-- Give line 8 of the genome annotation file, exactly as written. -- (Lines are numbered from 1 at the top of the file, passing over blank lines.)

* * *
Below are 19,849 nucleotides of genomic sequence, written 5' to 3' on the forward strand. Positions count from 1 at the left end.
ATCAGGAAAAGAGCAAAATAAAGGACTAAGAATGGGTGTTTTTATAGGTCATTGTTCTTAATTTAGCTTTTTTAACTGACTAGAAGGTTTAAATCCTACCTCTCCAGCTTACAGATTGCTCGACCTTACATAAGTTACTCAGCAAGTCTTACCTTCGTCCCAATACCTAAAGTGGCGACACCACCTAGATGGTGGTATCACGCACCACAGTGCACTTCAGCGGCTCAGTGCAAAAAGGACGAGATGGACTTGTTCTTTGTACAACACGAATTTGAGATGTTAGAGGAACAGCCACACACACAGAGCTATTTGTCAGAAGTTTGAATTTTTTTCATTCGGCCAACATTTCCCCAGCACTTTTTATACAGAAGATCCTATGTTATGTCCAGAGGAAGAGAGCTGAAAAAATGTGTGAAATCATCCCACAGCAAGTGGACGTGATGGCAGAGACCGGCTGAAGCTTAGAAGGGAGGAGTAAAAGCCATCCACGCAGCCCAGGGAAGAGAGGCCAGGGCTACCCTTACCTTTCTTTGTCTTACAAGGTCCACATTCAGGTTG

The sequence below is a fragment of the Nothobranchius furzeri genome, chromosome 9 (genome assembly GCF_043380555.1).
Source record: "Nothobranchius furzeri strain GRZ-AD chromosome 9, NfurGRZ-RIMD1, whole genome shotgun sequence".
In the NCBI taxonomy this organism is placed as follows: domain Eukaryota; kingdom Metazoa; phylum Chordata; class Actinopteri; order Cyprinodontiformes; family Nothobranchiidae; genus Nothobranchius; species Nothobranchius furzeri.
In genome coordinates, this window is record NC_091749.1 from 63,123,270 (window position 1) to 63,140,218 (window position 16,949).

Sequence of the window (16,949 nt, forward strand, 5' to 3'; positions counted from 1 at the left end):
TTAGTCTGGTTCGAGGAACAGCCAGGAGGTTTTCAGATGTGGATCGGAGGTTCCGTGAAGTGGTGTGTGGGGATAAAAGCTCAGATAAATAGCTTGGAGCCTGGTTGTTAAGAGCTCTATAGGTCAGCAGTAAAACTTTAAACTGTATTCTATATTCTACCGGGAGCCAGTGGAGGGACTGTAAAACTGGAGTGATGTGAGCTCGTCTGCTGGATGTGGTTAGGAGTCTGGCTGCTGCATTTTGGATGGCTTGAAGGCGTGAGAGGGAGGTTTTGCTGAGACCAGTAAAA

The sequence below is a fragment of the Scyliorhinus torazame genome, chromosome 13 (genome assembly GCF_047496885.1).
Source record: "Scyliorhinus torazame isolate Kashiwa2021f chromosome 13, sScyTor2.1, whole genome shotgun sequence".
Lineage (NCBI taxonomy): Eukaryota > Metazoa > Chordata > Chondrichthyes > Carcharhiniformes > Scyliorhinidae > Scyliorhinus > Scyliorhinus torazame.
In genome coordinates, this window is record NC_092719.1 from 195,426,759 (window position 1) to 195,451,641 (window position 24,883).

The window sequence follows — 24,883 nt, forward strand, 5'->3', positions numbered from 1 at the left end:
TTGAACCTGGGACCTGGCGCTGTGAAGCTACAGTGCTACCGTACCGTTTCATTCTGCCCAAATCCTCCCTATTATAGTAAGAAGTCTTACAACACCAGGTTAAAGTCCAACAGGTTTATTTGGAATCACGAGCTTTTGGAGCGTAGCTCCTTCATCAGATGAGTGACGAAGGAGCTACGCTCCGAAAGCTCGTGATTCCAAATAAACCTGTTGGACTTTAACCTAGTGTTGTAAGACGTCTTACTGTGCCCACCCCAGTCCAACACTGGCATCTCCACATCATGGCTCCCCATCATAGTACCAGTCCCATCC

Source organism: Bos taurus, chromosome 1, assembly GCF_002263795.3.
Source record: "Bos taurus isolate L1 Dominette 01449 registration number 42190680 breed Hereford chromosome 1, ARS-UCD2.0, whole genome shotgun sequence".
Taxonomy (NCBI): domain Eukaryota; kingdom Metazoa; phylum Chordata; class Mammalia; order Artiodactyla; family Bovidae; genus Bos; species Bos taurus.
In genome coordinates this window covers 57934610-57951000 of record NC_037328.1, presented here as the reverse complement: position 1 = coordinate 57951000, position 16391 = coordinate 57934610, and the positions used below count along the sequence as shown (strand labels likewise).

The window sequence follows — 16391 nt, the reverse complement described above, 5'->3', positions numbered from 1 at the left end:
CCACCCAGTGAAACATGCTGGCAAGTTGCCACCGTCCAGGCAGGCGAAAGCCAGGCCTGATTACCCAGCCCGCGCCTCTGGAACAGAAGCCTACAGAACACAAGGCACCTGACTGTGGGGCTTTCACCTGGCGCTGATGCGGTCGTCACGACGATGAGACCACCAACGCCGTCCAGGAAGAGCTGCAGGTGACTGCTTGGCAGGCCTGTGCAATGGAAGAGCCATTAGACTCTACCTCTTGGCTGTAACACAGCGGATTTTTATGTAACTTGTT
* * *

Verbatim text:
TTAGTCTGGTTCGAGGAACAGCCAGGAGGTTTTCAGATGTGGATCGGAGGTTCCGTGAAGTGGTGTGTGGGGATAAAAGCTCAGATAAATAGCTTGGAGCCTGGTTGTTAAGAGCTCTATAGGTCAGCAGTAAAACTTTAAACTGTATTCTATATTCTACCGGGAGCCAGTGGAGGGACTGTAAAACTGGAGTGATGTGAGCTCGTCTGCTGGATGTGGTTAGGAGTCTGGCTGCTGCATTTTGGATGGCTTGAAGGCGTGAGAGGGAGGTTTTGCTGAGACCAGTAAAA